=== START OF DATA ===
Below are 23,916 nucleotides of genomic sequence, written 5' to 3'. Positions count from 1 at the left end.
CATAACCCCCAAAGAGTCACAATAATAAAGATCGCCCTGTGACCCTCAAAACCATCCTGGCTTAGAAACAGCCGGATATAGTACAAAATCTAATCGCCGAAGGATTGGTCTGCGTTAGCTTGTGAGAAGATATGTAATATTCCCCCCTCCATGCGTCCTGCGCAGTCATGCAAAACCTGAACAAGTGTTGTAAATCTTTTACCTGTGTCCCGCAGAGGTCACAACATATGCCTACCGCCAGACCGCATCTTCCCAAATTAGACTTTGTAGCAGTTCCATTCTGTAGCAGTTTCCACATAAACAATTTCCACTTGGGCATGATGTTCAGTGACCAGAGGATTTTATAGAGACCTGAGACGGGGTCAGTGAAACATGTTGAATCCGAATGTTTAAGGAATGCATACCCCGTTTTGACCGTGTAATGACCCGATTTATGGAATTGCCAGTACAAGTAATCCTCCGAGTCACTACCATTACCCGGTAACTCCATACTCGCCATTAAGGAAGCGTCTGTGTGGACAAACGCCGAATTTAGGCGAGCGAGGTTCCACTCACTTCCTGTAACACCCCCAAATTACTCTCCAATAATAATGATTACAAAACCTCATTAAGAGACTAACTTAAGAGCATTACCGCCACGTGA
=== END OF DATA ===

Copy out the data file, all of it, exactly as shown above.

Below are 23,916 nucleotides of genomic sequence, written 5' to 3'. Positions count from 1 at the left end.
CATAACCCCCAAAGAGTCACAATAATAAAGATCGCCCTGTGACCCTCAAAACCATCCTGGCTTAGAAACAGCCGGATATAGTACAAAATCTAATCGCCGAAGGATTGGTCTGCGTTAGCTTGTGAGAAGATATGTAATATTCCCCCCTCCATGCGTCCTGCGCAGTCATGCAAAACCTGAACAAGTGTTGTAAATCTTTTACCTGTGTCCCGCAGAGGTCACAACATATGCCTACCGCCAGACCGCATCTTCCCAAATTAGACTTTGTAGCAGTTCCATTCTGTAGCAGTTTCCACATAAACAATTTCCACTTGGGCATGATGTTCAGTGACCAGAGGATTTTATAGAGACCTGAGACGGGGTCAGTGAAACATGTTGAATCCGAATGTTTAAGGAATGCATACCCCGTTTTGACCGTGTAATGACCCGATTTATGGAATTGCCAGTACAAGTAATCCTCCGAGTCACTACCATTACCCGGTAACTCCATACTCGCCATTAAGGAAGCGTCTGTGTGGACAAACGCCGAATTTAGGCGAGCGAGGTTCCACTCACTTCCTGTAACACCCCCAAATTACTCTCCAATAATAATGATTACAAAACCTCATTAAGAGACTAACTTAAGAGCATTACCGCCACGTGA